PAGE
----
Few national cinematic outputs in the modern era rival that of South Korea. The home of celebrated filmmakers like Park Chan-Wook, Lee Chang-dong, Kim Ki-duk and Hong Sangsoo is also now the home of a Palme D'or winner in Bong Joon-ho, who stole the hearts of the Cannes Film Festival Jury with his brilliant, beguiling morality tale Parasite. I'll be honest, against his contemporaries in that list, Bong Joon-ho's output has never been my favourite; the creator of heady concept-pieces like Snowpiercer and Okja has always bitten off a little more than he could chew to my mind, swinging between genres and tones wildly and often unsuccessfully. That said, Parasite clearly marks the maturation of a filmmaker, the arrival at a place of execution so assured that it can be comfortably referred to as masterful. Bearing glancing similarities to last year's Palme winner Shoplifters, Parasite tells the story of a family living in poverty who luck into an opportunity for lucrative employment when Ki-woo, the son, takes up a job as tutor to the daughter of an extremely wealthy family. From there, things start to get a little… strange in ways that to "spoil" would be to rob viewers of the fiendishly tense, thrilling roller coaster ride of betrayals, reveals and sudden acts of violence.

Parasite benefits from crisp, rich cinematography, a deep back-bench of brilliant performers (both families, rich and poor, make lasting, impactful impressions, see-sawing between figures of sympathy and figures of utter contempt at any given moment), and a script of clockwork-like precision. Where once Bong Joon-ho's tonal shifts felt jarring and at times unearned, here the filmmaker weaves between genres so smoothly as to make the seams nearly invisible – one moment we're watching a kitchen-sink poverty drama, the next a con-artist caper, then a dread-soaked chamber horror. Bong Joon-ho's work has not been known for its subtlety and here is no different, undoubtedly – and yet, Parasite's clear real-world parallels feel unforced and invigorating. A clear-minded and entirely profound attack on the rotting, pervasive spectre of capitalism on South Korean society (pitched in a way that feels incredibly universal at this time), here Bong Joon-ho's broadness, and his anger, feels totally earned. One of, if not the best film of the year so far, Parasite is a shocking must-see, a thrilling shot across the bow to a cinemascape filled with so much more-of-the-same. Miss it at your own peril.
Rating: Five stars.

Tessa Thompson as Agent M and Chris Hemsworth as Agent H in Men In Black. Photo/supplied.
Tessa Thompson as Agent M and Chris Hemsworth as Agent H in Men In Black. Photo/supplied.

It's been a really tough year for Hollywood blockbusters – give or take an Avengers: Endgame or Alita: Battle Angel, almost every film out of cinema's starriest of stables this year has ranged from the desperately middling (X-Men: Dark Phoenix, Detective Pikachu) to the shockingly inept (Godzilla II, Pet Sematary). Arriving entirely unnecessarily and landing somewhere between the two of these extremes is Men In Black: International (dir. F. Gary Gray, rated M), a film so bland and seemingly built from corporate mandate that it's almost an impressive achievement were the mission to create something entirely and utterly devoid of meaning or memorability. Desperately lacking the chemistry of Will Smith and Tommy Lee, Tessa Thompson and Chris Hemsworth (two otherwise extremely charismatic performers, making their blankness here all the more puzzling) star as Agents M and H, as Thompson tackles her first case alongside Hemsworth's veteran in a world of hidden alien creatures. The film makes what are ostensibly stabs at the original series' laugh-out-loud comedy, thrilling set-pieces and kooky alien life-forms but in ways so absent of vibrancy or creativity they feel like nothing more than pale facsimiles. F. Gary Gray, an assured directorial talent in efforts like Straight Outta Compton and Friday, appears to be in total autopilot here. Lamentably for all involved, there are no signs of life in this series reboot.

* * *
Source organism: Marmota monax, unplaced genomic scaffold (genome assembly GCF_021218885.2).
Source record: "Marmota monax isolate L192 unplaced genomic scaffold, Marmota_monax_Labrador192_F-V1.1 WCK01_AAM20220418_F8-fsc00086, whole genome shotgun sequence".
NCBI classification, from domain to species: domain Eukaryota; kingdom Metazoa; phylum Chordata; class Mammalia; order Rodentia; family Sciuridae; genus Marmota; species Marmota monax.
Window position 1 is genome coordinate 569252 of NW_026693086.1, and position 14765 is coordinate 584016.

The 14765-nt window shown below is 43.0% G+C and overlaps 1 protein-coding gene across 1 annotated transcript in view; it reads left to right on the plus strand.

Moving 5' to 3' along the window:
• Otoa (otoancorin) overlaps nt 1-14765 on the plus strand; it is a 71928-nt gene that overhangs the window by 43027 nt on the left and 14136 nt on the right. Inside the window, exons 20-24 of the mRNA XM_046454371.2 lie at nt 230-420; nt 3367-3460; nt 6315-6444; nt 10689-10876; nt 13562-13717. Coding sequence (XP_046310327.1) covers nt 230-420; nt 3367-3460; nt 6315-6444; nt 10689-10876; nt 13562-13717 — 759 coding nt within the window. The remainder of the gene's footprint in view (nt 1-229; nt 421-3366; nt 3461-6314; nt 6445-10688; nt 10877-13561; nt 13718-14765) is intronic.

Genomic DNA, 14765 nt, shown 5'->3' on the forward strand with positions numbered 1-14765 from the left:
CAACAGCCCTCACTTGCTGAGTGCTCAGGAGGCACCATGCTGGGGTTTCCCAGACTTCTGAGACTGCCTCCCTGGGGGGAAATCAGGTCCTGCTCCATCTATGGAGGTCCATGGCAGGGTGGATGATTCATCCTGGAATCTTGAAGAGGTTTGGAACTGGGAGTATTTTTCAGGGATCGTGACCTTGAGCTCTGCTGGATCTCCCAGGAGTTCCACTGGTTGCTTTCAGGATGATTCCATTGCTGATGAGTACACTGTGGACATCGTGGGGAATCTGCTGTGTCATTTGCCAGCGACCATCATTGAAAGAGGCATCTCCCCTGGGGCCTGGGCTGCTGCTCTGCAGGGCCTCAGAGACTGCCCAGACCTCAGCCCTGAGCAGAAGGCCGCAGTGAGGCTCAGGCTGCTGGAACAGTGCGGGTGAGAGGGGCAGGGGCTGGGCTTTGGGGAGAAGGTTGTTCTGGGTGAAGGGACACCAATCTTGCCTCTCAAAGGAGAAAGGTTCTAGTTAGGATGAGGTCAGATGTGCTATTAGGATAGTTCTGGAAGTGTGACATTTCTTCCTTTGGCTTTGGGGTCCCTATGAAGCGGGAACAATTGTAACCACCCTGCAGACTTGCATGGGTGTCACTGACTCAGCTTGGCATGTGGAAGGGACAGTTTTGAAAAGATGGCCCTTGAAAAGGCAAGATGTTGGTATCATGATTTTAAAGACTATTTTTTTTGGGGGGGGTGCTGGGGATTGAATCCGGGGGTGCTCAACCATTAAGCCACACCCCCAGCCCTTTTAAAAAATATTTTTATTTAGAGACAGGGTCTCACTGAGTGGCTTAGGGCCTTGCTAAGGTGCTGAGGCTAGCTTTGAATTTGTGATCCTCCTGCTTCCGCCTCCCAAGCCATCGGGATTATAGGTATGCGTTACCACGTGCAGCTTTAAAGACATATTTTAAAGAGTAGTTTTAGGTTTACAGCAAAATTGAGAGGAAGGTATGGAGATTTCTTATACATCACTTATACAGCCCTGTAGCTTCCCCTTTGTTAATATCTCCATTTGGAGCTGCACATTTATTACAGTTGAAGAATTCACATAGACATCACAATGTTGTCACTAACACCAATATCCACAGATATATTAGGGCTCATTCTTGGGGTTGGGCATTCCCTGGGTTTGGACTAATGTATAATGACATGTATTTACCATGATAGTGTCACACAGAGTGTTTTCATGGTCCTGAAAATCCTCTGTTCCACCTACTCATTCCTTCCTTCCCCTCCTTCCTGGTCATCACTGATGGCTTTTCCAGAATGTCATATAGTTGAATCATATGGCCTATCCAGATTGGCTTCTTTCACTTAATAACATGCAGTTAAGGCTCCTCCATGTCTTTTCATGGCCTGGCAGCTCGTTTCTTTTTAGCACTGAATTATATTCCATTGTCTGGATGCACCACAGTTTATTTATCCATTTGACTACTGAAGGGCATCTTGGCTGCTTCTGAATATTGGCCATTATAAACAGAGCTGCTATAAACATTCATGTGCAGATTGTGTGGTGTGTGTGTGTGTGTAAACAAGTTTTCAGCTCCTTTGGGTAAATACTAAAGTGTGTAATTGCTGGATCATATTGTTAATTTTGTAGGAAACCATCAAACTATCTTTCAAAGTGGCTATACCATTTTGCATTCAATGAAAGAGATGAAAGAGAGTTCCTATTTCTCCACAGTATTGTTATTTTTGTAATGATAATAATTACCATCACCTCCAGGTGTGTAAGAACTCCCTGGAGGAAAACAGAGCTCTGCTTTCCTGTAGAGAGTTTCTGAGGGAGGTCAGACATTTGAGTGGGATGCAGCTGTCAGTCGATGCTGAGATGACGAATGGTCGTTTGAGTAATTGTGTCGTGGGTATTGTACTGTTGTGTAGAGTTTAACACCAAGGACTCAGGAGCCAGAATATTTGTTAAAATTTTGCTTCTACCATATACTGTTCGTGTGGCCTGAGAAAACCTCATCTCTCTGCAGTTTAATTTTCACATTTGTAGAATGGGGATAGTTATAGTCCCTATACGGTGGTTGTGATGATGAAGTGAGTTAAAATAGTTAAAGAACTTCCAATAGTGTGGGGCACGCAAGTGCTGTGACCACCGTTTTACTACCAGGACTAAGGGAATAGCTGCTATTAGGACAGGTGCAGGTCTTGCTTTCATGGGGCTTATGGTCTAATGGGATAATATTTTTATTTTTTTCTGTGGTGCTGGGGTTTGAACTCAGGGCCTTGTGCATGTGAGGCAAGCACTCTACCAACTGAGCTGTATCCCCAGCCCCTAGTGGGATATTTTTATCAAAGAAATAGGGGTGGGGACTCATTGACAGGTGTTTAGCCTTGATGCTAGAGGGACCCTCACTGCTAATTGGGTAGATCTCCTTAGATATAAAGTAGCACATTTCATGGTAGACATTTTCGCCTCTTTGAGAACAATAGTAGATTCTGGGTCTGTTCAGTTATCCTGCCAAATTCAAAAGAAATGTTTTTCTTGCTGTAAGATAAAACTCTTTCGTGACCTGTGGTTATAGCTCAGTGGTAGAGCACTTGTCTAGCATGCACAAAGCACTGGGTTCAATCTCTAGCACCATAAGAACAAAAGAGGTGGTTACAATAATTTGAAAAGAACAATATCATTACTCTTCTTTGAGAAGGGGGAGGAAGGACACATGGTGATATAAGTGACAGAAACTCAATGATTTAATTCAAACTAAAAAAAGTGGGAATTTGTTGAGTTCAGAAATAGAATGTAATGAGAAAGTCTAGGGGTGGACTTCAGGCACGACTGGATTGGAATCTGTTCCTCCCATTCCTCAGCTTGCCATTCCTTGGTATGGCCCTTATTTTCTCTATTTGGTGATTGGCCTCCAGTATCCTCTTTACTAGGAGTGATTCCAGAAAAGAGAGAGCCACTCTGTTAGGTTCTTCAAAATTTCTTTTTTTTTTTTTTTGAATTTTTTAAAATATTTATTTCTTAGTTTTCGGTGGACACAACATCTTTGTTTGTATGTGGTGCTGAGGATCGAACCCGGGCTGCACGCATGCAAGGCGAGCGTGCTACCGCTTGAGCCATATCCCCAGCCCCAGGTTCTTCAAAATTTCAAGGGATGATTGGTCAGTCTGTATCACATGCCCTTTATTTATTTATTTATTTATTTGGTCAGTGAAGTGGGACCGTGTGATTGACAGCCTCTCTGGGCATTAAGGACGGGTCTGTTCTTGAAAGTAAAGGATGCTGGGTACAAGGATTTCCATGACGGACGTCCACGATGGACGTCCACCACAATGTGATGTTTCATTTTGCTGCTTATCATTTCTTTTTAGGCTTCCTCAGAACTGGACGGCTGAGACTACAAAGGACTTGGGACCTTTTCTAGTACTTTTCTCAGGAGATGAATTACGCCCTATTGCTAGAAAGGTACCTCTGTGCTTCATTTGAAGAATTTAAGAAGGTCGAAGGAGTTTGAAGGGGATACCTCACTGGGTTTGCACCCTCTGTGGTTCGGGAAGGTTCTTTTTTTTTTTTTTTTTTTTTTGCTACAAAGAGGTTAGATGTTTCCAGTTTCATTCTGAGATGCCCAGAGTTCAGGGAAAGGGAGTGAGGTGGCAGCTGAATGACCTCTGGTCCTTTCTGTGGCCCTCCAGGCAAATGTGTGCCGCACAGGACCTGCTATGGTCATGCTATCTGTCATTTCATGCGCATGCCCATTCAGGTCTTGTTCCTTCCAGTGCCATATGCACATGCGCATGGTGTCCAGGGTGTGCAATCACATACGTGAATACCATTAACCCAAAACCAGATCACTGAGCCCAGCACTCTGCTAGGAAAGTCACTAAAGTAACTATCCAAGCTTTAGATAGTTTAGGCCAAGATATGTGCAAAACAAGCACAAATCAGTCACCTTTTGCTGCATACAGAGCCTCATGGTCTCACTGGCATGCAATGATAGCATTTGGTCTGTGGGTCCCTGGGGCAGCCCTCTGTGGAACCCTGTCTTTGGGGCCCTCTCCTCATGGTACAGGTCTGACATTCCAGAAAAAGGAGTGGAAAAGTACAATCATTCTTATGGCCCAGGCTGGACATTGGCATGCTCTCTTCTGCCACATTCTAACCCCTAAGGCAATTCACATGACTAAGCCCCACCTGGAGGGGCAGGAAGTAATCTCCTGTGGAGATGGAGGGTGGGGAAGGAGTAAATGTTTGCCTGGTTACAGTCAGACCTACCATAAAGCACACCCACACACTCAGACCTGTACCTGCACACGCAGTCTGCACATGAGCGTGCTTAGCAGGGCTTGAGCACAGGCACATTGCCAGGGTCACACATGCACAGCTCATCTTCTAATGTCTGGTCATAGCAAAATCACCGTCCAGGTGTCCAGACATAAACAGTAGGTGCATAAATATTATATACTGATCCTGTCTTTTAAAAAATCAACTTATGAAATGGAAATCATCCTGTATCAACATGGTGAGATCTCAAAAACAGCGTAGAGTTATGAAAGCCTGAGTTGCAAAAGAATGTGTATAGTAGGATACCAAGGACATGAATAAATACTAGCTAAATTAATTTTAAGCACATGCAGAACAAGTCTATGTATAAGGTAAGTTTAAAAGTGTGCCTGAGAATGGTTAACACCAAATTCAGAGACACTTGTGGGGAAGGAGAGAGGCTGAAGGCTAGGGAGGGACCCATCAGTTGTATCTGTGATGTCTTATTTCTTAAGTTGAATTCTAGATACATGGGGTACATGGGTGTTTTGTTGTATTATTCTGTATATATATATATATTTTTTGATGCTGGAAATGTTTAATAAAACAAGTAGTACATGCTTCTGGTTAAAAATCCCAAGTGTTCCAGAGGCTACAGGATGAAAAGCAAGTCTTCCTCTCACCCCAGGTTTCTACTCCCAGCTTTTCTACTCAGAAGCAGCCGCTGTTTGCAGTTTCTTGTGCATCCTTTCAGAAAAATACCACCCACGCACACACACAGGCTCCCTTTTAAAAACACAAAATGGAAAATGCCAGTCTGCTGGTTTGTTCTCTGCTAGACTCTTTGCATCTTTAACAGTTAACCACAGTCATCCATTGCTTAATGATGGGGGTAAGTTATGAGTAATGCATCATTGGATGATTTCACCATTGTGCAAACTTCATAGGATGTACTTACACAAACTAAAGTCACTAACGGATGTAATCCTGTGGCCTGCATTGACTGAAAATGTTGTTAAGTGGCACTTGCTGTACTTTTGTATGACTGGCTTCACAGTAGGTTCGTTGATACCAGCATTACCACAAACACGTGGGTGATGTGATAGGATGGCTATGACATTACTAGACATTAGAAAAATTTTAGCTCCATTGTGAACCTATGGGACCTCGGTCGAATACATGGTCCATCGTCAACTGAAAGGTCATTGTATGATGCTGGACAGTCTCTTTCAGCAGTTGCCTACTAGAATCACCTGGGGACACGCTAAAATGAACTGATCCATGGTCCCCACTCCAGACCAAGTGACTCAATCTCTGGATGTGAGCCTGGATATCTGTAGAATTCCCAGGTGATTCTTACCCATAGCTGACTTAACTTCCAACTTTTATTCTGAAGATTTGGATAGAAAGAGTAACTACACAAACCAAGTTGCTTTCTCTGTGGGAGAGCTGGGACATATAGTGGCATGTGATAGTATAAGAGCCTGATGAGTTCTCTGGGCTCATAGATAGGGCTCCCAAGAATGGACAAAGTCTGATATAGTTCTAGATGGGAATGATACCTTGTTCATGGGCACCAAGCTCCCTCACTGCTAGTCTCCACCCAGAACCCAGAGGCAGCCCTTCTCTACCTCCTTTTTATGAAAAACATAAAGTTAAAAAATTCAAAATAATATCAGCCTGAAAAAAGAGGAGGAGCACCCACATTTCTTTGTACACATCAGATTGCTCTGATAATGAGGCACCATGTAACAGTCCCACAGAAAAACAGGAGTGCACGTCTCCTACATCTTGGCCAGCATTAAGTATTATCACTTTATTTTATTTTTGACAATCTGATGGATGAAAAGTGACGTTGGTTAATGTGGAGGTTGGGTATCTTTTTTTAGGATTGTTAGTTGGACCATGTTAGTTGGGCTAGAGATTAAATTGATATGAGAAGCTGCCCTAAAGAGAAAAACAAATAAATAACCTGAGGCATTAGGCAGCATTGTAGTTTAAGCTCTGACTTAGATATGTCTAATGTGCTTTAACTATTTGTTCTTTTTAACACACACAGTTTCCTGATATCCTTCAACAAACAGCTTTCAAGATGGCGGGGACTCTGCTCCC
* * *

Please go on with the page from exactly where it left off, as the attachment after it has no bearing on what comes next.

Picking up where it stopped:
Rating: One and a half stars.

Daisy Ridley in Ophelia, makes a determined change to the Star Wars movies she is now best known for. Photo/Julie Vrabelova
Daisy Ridley in Ophelia, makes a determined change to the Star Wars movies she is now best known for. Photo/Julie Vrabelova

Remixes of Shakespeare have always been a fairly hit or miss concept; without the playwright's language and storytelling brilliance too often something is lost in the translation. It is a pleasant surprise, then, to report that simmering palace melodrama Ophelia (dir. Claire McCarthy, Rated M) is far better than it had any need to be. Clearly relishing the chance to bite into something non-Star Wars related, Daisy Ridley stars as the titular Ophelia, doomed lover of Hamlet, in a retelling of Shakespeare's most celebrated play from the put-upon lady-in-waiting's perspective. It's a fresh approach to the storytelling, one that twists famous elements of the original text to serve new purposes in ways that are mostly satisfying, always with an eye to establishing the agency of Ophelia and valuing her spiritual and emotional journey as the film's driving force. The lack of Shakespearean dialogue is notable, but the dialogue here is nevertheless sharp, witty and with a dash of the Bard's colour, elevating it above similar courts-and-corsets romances of late. While it doesn't necessarily reinvent the wheel, Ophelia is well-made, satisfying, and does justice to one of literature's most fascinating supporting figures.
Rating: Three and a half stars.

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